She has never wanted to acquire Sara, a doll conceived as the image of Iranian cultural and religious values. Sara “isn’t beautiful”, she explains.

It is fairly easy to influence children as young as Alireza and Minoo, when their horizons are limited to cartoons, video games and toys, plus whatever else their various adult mentors – parents and teachers – want to instill in them.

Beyond a certain age, though, attempts to influence them are no longer so effective, and adolescents begin to exercise their own choices. Then it becomes more complicated to guide them towards one’s own preferred way of thinking.

As children grow up, the state has its work cut out trying to retain the upper hand. It fears losing a generation that was not even born when the Iranian revolution took place in 1979, and whose knowledge of the decade-long conflict with Iraq in the Eighties is limited to the stories their parents tell them, war films, and pictures of martyrs on street walls.

Young Iranians may not know much about why a particular street is named after a martyr, a war hero, or some other national figure like a poet or a scientist. But they are up to speed on James Blunt and the Spice Girls, their song lyrics, and all the celebrity gossip.

In recent years, the government has imposed strict filtering policies on websites and intensified its crackdown on “bad hijab” and privately-owned satellite dishes. But it can hardly claim victory in its campaign against the western cultural invasion.

To the dismay of the state, young people have figured out how to get round internet filters, and how to hide a satellite dish from nosy neighbours.

All this stems from a desire to be connected with the rest of the world. It would be quite naive to imagine that members of this, the third generation of the revolution, are cut off from the outside world, even if the image they acquire of the West is somewhat skewed.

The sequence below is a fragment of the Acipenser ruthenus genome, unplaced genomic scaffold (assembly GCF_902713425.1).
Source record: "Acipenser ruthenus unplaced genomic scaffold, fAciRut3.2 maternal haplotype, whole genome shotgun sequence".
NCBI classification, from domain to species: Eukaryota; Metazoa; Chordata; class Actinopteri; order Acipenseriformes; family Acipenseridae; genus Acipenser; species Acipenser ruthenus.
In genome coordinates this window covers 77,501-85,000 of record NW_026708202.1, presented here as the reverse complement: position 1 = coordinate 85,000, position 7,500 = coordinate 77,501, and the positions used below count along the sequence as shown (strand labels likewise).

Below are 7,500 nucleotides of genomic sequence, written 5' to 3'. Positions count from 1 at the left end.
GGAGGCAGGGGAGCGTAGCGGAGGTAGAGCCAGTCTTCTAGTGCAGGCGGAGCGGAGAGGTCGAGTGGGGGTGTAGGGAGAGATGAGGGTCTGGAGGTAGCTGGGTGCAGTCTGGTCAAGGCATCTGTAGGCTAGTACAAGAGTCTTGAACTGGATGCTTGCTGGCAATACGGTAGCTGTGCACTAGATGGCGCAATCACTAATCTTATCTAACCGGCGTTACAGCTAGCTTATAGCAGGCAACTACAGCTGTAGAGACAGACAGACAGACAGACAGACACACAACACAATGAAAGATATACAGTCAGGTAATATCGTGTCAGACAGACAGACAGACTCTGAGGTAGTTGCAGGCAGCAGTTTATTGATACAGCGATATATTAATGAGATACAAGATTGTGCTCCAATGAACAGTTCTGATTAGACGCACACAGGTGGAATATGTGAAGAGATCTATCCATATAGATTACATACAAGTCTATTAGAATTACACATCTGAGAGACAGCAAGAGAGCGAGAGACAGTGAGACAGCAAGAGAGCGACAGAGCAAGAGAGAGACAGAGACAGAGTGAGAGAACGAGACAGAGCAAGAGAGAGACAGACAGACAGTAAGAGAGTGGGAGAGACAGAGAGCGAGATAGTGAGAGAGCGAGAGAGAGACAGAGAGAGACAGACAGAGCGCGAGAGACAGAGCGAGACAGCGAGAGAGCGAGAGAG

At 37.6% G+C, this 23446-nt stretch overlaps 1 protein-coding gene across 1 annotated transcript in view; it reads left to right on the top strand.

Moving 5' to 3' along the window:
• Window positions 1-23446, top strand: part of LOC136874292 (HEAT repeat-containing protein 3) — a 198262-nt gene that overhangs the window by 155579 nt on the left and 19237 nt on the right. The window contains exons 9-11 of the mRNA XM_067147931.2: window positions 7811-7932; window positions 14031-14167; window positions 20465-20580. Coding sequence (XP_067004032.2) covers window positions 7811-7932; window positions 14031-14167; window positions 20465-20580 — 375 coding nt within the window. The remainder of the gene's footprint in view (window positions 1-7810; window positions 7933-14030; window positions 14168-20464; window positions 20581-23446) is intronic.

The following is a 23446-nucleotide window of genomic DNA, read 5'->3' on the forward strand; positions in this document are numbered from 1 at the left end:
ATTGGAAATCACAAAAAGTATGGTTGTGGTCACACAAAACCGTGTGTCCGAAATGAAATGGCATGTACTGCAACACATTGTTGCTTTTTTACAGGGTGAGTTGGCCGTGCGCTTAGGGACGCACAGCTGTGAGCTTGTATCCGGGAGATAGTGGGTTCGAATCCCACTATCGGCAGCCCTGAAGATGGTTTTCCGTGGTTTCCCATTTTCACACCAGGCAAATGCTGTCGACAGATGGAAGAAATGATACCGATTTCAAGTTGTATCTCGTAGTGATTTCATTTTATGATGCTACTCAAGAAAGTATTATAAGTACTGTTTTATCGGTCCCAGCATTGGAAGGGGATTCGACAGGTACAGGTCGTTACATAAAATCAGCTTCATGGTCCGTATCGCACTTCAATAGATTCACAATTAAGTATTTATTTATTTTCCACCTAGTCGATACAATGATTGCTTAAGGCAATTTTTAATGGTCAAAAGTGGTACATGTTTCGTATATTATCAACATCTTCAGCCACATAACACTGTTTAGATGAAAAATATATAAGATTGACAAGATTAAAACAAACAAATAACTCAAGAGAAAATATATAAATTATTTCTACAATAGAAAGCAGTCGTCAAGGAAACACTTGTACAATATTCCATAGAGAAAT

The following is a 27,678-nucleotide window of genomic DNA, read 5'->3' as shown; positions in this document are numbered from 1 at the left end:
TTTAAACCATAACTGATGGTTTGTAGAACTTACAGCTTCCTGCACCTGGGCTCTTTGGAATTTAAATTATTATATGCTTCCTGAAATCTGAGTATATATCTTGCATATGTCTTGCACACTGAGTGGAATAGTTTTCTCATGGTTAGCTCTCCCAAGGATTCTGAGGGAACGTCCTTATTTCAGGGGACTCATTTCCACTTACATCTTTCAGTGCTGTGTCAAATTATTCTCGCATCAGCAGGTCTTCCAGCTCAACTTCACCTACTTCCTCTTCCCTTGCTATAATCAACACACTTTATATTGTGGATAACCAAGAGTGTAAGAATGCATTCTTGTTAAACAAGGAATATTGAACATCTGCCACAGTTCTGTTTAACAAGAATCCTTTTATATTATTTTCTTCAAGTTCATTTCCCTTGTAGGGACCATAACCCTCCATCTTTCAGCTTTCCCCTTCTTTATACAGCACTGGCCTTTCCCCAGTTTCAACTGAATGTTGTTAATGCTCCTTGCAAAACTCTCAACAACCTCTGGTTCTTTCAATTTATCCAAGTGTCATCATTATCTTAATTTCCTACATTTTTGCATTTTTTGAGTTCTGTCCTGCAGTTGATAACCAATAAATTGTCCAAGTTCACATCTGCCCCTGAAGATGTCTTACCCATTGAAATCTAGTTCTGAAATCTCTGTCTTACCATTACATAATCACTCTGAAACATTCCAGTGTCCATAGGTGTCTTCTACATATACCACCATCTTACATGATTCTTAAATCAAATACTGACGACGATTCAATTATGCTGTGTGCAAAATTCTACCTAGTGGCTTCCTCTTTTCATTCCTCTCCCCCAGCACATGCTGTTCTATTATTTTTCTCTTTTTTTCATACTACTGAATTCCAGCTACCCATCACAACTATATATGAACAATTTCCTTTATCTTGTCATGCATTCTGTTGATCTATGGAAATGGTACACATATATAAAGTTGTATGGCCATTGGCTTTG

The preference for western over Iranian culture may not be the result of a genuine curiosity about all things foreign, whether this is fed deliberately or by accident from outside. Instead, ignorance of what constitutes true Iranian culture has more to do with the poor and vulgar terms in which it is articulated – through indoctrination and the regime’s identification of selected values as the correct ones, with no attempt to win hearts and minds.

An unspoken struggle is taking place for the minds of this generation, whose members make their own choices between the two options whenever they can, and submit helplessly to whichever trend is prevalent when they cannot.

Young Iranians have made huge efforts to surmount the barriers and gain access to the outside world, often at some cost to themselves. Yet often it seems they end up caught between two worlds, knowing only a little about either. And that is a shame.

In Iran, a great deal of time and energy has been expended on keeping young people away from things they should not do, and very little on engaging their interest in what they should do.

There is a Persian proverb which goes, “The crow wanted to learn to walk like a partridge, but it forgot its own way of walking.”

Young Iranians did not themselves choose to forget how to walk in their own manner. It is their own government’s pursuit of its illusory “campaign against cultural invasion” that has alienated them, and left them somewhere between the worlds of the crow and the partridge.

Samaneh Maddah is a freelance journalist in Tehran.

Samaneh Maddah is a freelance journalist in Tehran.

This article is an abridged and translated version of the full original text published on the Farsi pages of Mianeh, with editorial adjustments agreed with the writer made to provide clarity for English-language readers.